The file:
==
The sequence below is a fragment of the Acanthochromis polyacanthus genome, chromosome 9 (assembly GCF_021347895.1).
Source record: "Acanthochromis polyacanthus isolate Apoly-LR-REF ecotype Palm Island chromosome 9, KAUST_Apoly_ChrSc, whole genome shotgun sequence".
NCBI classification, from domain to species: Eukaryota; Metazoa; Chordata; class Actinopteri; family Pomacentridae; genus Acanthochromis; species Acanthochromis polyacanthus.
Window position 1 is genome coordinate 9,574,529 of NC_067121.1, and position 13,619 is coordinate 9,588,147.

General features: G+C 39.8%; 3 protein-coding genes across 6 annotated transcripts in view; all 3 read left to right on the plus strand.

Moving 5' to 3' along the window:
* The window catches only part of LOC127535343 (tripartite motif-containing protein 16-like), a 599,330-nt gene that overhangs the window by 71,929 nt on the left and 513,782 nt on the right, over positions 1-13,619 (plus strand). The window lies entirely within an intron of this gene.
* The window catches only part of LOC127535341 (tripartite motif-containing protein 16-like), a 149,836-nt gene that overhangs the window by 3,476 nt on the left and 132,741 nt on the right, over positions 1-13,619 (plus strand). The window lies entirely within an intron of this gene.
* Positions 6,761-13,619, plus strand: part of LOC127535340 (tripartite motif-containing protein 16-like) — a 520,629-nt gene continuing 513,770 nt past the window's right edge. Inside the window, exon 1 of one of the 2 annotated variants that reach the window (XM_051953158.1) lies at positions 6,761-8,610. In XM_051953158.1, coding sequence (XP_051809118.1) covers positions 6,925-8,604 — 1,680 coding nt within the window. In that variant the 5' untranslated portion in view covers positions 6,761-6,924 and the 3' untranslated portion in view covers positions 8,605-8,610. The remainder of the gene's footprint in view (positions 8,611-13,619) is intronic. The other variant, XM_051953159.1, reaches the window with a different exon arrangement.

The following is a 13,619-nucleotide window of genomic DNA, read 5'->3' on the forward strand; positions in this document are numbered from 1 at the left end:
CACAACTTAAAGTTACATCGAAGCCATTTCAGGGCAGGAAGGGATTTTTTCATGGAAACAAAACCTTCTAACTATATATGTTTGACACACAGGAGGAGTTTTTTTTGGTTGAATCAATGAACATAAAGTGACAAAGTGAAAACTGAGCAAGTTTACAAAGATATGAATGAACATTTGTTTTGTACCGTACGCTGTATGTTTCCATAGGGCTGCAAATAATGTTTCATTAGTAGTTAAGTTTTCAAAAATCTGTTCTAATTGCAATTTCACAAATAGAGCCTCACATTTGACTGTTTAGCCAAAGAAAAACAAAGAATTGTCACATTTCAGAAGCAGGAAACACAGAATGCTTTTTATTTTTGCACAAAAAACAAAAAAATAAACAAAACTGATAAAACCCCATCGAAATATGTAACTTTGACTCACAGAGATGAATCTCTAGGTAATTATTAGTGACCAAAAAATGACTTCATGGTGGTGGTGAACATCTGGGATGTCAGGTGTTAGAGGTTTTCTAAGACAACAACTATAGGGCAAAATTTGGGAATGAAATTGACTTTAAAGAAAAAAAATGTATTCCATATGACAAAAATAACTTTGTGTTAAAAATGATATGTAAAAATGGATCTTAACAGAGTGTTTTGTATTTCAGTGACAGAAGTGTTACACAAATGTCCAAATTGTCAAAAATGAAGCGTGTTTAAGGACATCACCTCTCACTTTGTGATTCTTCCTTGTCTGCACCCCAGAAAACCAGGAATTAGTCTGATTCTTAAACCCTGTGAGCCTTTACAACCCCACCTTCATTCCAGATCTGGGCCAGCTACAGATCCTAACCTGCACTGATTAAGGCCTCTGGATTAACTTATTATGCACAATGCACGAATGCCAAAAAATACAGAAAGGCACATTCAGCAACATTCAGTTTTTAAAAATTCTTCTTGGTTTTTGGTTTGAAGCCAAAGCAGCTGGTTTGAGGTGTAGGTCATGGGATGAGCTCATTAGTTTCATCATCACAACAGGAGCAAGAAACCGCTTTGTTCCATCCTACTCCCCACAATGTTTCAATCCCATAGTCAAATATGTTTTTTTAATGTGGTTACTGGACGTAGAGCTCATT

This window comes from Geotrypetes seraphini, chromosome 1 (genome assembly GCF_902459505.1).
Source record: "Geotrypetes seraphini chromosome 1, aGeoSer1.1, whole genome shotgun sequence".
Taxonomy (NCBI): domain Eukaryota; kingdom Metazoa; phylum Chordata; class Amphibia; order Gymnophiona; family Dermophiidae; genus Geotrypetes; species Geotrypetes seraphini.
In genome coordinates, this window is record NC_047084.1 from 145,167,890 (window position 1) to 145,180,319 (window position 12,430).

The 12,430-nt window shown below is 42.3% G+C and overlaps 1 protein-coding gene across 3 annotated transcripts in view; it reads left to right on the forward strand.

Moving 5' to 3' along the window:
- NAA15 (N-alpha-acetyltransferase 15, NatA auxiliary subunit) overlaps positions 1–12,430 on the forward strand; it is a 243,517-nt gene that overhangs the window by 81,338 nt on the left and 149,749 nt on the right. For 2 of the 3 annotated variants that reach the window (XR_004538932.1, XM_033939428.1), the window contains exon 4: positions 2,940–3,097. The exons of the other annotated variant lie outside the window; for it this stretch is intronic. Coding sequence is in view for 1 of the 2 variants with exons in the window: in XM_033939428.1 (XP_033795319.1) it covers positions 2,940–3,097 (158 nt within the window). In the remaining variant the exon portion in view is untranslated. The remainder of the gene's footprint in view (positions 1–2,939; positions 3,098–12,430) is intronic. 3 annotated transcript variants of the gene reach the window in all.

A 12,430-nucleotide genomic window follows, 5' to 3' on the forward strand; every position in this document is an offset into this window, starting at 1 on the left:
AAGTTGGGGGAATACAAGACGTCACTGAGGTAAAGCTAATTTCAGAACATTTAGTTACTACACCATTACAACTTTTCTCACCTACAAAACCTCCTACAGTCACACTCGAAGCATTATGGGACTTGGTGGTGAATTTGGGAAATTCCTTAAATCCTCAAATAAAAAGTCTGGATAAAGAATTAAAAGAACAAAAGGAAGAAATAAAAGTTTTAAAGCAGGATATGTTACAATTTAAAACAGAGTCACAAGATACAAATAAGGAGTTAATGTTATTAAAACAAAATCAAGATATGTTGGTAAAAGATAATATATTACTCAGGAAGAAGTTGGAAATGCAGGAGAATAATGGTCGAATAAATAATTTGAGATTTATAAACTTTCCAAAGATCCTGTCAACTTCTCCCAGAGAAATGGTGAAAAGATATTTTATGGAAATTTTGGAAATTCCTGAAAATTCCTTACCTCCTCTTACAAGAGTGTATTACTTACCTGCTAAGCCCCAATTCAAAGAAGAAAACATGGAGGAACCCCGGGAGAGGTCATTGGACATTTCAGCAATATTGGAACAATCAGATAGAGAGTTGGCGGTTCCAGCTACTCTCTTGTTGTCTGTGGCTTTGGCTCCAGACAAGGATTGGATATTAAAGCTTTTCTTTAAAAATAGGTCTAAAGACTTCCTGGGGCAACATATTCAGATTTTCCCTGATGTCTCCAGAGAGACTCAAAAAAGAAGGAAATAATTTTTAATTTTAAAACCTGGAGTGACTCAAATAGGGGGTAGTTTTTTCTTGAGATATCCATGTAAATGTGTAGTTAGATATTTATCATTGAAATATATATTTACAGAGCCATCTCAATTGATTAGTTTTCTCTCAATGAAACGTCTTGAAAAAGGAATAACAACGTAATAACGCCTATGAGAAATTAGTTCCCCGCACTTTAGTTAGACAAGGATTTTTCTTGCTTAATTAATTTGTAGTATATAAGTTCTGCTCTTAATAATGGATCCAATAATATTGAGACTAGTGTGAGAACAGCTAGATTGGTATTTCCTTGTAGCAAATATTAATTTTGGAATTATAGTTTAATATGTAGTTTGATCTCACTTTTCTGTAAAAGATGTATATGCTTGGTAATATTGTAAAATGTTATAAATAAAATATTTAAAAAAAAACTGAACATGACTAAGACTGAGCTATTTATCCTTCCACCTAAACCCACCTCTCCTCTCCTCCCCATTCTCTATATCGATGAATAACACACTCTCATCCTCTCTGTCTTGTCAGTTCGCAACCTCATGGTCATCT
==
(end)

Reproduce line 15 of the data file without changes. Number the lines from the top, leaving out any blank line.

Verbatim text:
In genome coordinates, this window is record NC_047084.1 from 145,167,890 (window position 1) to 145,180,319 (window position 12,430).